Non-Fiction review: The Art of Steampunk


Publisher: Fox Chapel Publishing
Reviewed by Leanne Tough

The Art of Steampunk, by Art Donovan, is the companion to the October 2009-February 2010 Steampunk convention held at the Oxford University Museum of the History of Science. It was the world’s first museum exhibition based on the art of Steampunk. The companion includes work from all eighteen international artists that exhibited at the event, as well as a foreword by Dr. Jim Bennett, the director of the museum, an introduction by Art Donovan, and an essay entitled “Steampunk 101” by G.D. Falksen.

The included written material is interesting, the essay by Falksen especially entertaining. It sets the scene for the main event, the artists to come. Although the essay suggests it is a form of ‘beginner’s guide’ it is entertaining enough for someone familiar with the genre to enjoy. Besides, if you’re anything like me, the first thing you want to do is flick straight to the art! Dr. Bennett’s work is accompanied by photos from the exhibition and really gives a feel for what they were trying to do and the atmosphere during the convention.

There is something for everyone here as far as the artwork is concerned. Donovan has achieved the task of bringing together an eclectic mix of art, from steampunk’d computers to steampunk dolls, model airships to timepieces and gasmasks. It is a fantastic collection. My only issue with the book might be that Donovan has introduced the book with a few too many pieces of his own work –which as far as I can discern were not included in the exhibition itself. The photos for the exhibition pieces are wonderful, some taken at the exhibition itself and some taken specifically for the book. All are wonderful quality, which is especially fantastic for the more detailed models displayed. My own favourites were that of Richard Nagy (because I can’t help being a computer geek) and Kris Kuski, whose models are beautifully crafted and exquisitely detailed which the photographer had captured well. The art pieces included are all simply wonderful, quirky and fun, accompanied by a little information about the artist(s).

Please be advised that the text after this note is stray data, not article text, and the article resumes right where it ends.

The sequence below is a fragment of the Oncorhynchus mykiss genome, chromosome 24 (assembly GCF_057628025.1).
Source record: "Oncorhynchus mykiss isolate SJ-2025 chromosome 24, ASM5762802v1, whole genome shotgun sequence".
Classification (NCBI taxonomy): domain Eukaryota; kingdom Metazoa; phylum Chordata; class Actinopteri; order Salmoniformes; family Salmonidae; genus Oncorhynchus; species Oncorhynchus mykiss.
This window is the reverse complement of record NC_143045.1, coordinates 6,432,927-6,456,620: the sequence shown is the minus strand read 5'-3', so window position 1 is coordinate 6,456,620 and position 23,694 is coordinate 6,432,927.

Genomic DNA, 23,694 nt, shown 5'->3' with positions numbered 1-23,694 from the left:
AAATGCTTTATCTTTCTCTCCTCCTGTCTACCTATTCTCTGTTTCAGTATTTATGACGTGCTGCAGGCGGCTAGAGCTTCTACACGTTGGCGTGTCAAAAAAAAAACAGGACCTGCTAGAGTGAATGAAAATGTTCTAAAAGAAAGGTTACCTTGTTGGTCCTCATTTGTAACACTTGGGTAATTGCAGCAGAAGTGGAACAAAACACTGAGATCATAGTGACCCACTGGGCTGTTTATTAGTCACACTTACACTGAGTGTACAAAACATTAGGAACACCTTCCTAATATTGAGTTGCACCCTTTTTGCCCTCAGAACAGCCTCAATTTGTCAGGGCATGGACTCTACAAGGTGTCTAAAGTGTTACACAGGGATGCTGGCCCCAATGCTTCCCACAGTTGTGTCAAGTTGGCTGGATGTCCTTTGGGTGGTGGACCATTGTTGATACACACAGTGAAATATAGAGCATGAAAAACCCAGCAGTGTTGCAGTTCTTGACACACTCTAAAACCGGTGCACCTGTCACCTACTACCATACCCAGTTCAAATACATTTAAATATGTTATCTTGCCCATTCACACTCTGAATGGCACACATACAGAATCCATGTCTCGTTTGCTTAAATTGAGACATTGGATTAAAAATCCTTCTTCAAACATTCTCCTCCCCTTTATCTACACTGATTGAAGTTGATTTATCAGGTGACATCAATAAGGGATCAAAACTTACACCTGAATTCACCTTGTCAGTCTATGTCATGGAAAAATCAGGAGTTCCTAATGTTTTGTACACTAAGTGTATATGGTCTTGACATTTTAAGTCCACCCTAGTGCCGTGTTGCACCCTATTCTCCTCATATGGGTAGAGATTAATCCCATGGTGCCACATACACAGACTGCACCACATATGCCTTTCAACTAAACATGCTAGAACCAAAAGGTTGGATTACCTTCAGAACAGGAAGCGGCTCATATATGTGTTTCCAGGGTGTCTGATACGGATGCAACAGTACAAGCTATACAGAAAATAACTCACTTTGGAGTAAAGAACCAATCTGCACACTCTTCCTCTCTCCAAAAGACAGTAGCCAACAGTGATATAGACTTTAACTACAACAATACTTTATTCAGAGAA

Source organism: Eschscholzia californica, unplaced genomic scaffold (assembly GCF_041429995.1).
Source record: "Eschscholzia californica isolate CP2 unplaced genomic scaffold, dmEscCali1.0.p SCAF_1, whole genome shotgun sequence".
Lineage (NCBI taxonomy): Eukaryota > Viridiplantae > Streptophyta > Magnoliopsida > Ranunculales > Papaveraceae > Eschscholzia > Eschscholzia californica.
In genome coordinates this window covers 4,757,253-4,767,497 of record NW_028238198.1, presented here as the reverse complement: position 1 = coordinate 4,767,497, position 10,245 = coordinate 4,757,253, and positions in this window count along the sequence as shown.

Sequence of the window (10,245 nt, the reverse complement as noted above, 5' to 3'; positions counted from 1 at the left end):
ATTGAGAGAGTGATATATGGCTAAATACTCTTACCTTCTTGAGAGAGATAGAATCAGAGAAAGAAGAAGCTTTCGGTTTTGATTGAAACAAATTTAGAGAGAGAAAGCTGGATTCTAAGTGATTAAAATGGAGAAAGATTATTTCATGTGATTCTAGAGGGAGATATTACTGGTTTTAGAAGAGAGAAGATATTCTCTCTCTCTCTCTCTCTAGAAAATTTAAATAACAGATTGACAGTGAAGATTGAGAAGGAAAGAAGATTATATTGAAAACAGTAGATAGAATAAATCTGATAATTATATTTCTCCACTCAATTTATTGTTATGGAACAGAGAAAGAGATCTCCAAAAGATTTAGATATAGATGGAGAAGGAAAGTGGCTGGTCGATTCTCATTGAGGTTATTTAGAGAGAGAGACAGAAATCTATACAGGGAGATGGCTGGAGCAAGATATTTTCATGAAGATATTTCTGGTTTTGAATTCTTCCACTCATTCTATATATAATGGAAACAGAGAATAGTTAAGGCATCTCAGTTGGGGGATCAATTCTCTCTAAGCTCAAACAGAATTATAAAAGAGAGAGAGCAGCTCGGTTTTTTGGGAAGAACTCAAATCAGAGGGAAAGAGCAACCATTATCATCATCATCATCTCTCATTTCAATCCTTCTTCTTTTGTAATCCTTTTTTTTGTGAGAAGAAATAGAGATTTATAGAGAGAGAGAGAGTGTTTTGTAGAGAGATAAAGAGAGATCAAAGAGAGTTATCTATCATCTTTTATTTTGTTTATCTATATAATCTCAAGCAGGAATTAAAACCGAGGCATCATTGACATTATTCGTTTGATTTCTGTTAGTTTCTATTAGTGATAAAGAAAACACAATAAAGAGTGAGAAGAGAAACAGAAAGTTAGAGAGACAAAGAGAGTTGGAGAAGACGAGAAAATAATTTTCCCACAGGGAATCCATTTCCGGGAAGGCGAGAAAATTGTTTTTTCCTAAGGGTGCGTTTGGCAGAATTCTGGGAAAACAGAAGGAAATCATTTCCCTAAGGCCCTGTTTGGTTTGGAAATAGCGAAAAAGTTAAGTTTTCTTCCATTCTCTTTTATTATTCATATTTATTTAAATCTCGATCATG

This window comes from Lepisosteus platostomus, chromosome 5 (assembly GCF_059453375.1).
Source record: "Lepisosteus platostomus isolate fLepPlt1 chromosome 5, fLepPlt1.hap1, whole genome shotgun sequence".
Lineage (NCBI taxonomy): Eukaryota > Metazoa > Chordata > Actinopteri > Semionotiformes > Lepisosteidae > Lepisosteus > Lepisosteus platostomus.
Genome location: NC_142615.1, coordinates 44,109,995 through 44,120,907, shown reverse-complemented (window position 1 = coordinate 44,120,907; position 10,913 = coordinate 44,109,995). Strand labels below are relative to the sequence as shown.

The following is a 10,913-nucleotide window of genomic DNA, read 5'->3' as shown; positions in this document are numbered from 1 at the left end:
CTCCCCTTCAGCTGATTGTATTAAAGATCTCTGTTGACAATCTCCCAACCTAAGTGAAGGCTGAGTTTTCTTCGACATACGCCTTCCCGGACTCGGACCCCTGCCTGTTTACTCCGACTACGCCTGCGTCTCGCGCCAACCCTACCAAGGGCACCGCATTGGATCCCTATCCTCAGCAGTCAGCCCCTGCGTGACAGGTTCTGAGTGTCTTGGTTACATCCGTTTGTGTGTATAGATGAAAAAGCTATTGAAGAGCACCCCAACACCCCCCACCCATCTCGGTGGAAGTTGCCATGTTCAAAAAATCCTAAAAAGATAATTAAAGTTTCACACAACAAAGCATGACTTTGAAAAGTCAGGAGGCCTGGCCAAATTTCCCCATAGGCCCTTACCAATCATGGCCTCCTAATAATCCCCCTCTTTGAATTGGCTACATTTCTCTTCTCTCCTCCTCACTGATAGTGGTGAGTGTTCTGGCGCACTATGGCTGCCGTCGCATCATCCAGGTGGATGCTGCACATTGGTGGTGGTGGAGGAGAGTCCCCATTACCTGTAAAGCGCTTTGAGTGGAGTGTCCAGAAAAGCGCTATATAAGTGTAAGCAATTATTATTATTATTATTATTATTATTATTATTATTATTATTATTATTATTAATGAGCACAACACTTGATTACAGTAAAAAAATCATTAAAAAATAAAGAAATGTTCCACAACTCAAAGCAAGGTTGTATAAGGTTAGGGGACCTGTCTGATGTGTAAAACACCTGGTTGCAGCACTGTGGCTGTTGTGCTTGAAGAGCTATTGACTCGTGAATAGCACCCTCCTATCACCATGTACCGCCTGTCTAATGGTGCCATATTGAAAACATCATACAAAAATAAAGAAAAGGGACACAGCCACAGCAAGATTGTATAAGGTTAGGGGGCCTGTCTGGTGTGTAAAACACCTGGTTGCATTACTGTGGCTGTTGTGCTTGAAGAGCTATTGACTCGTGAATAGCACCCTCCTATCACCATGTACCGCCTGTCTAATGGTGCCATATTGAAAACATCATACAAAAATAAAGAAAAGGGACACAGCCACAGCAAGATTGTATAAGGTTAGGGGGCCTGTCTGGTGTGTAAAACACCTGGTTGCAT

The book overall is a coffee-table book. Something for people to flick through, something aesthetically pleasing, but equally engaging. I enjoy taking down my copy to show to guests, even for a quick glance when I’m in need of some inspiration for writing or sketching. I would, and have, recommended it to fellow Steampunks for the variety and quality inside.

The eighteen artists exhibited in the book are: Amanda Scrivener, Thomas Willeford, Cliff Overton, Daniel Proulx, Eric Freitas, Haruo Suekichi, Ian Crichton, James Richardson-Brown, Jesse Newhouse, Joey Marsocci, Jos de Vink, Kris Kuksi, Molly Friedrich, Richard Nagy, Stephane Halleux, Tom Banwell, and Vianney Halter.

Further information may be found at the book’s website:

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One Response to “Non-Fiction review: The Art of Steampunk”

  1. Hi, Katie. It’s an honor to be reviewed in Steampunk Magazine. Thank you for your generous words 🙂

    Regarding the inclusion of extra works (including my own): Early on, we had the opportunity to enlarge the book and flesh out the works of all the artists. So I had them supply many additional pieces that were not included in the original Oxford exhibition and also have them write descriptions they felt were important to understanding their works. There was no real limit to the amount of images that they could include, as I left that choice to their own artistic discretion.

    My Best Regards and wishes for your continued success with Steampunk Magazine.

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